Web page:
”As far as I can assess, the ruling ascribes to me the view that generals and military commanders must be convicted regardless of the evidence against them, even though this is in complete contradiction with the principle that an accused should be considered innocent until the contrary is proven. I did not write or express any such view in my email and, of course, I do not hold such opinion, neither as a judge nor as a professor”.
Consequently, Mr. Harhoff is convinced his recusal was motivated by other considerations.
This is where the story gets really fishy and shrouded in an impenetrable veil of assumptions and assertions that cannot be fully documented. Circumstantial evidence indicates that somewhere in the upper echelons of the court, a decision was taken to rid the ICTY of a troublemaker who had dared to speak up against its authority. But it is impossible to get by hard evidence and to pin down who may have taken this decision, and why.
During the interview Mr. Harhoff openly admitted he made “a blunder” in assuming that an email sent to 56 people would remain confidential. However, following publication of the email in the international press, he was frequently saluted in the corridors of the Tribunal by employees who expressed their sympathy and agreement with the views expressed in his email.
Criticism of colleagues
Not surprisingly, the reaction from his 22 fellow judges was entirely different.
”Most of them kept silent. A few of them thought it was useful that my critique came out. They accepted that I had not intended my letter to become public, but they still believed I committed a huge mistake in sending the email,” Mr. Harhoff said.
Others, however, were convinced that the Danish judge intended his email to become public.
Asked whether he agreed that judges should refrain from criticizing colleagues and their rulings in public, Mr. Harhoff concurred:
”Well, I actually do agree with that. I respect that. It is indeed disloyal to criticize a fellow judge in public”.
But he adds a caveat: "Unless you talk to them first, that is. But all previous attempts to raise debate within the Tribunal about the change in our jurisprudence had been soundly rejected by President Meron.”
For Mr. Harhoff, however, the rub was elsewhere. He asks: Who would have had an interest in leaking the email - and why leak it to a tabloid newspaper like B.T.?
”None of 56 recipients reads a newspaper like B.T. If one of them wanted to leak my email they would most likely have preferred more reputable newspapers such as Politiken or Information,” Mr. Harhoff inferred, “and at least they would have consulted me first.”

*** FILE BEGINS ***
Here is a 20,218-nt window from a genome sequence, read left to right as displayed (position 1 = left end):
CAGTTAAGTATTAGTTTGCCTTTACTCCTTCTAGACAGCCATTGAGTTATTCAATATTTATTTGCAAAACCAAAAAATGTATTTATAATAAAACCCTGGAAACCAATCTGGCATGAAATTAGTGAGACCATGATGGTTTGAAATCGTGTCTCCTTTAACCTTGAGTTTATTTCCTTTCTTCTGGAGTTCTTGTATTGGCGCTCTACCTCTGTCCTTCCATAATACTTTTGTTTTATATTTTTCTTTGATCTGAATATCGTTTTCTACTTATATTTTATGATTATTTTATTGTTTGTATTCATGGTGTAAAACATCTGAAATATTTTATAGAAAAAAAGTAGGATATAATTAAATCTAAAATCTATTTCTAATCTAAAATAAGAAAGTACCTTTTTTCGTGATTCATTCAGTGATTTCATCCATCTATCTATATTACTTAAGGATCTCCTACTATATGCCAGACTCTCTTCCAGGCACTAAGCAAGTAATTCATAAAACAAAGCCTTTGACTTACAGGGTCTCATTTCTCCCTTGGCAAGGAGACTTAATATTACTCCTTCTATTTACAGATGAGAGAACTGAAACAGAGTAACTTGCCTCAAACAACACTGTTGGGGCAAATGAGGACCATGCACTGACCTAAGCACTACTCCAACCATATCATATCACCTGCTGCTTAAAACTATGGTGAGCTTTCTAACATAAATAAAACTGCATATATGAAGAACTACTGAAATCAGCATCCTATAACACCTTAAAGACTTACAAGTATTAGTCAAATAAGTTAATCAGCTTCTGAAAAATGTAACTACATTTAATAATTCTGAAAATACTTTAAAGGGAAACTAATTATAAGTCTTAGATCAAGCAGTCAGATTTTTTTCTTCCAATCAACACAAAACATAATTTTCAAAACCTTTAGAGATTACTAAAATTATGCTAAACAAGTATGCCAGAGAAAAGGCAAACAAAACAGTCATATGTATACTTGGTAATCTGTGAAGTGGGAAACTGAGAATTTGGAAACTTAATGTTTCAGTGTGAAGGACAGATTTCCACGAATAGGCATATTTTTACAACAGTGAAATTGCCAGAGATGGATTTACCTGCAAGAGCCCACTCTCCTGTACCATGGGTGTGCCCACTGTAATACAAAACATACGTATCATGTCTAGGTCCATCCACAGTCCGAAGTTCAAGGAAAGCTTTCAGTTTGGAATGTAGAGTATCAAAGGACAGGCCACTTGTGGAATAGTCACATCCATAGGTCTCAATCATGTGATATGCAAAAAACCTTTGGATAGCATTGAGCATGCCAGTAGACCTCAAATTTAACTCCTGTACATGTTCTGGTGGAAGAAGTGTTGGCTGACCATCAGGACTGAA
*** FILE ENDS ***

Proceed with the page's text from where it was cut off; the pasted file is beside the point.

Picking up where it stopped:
All 56 recipients have since given him personal guarantees they didn’t leak it. Mr. Harhoff also asked each of them whether they had forwarded his message to someone else, but not everyone responded to this question. So he believes that in all likelihood the mail was passed on to a third party unknown to him.
- Who could it be?
”I am sure that all judges are having their email correspondence monitored,” Mr. Harhoff said (a suspicion shared by several other judges, as far as Information has been able to ascertain).
”It might make sense to assume that if a foreign intelligence service were able to read my email this would be a smart way to silence me by making it public”, he said.
A henchman for the U.S.
For Harhoff, the more pressing issue was who would have had an interest in seeking to modify the jurisprudence of the Tribunal to ensure that generals could only be convicted in the future if it had been proved that they had given “specific direction” to the perpetrators. In Mr. Harhoff’s view one possible answer is that the Tribunal had somehow been influenced by military circles in states that are currently involved in armed conflict abroad. At first glance, even Harhoff agreed, this hypothesis would seem rather conspiratorial.
However, in his view, it was not so much his criticism of the new practice at the ICTY that caused the fuzz about his alleged bias. The recent acquittals had already been vigorously debated in The Economist and The New York Times as well as among lawyers outside the Tribunal. The issue had also raised debate within the Tribunal itself and led to a split among the judges.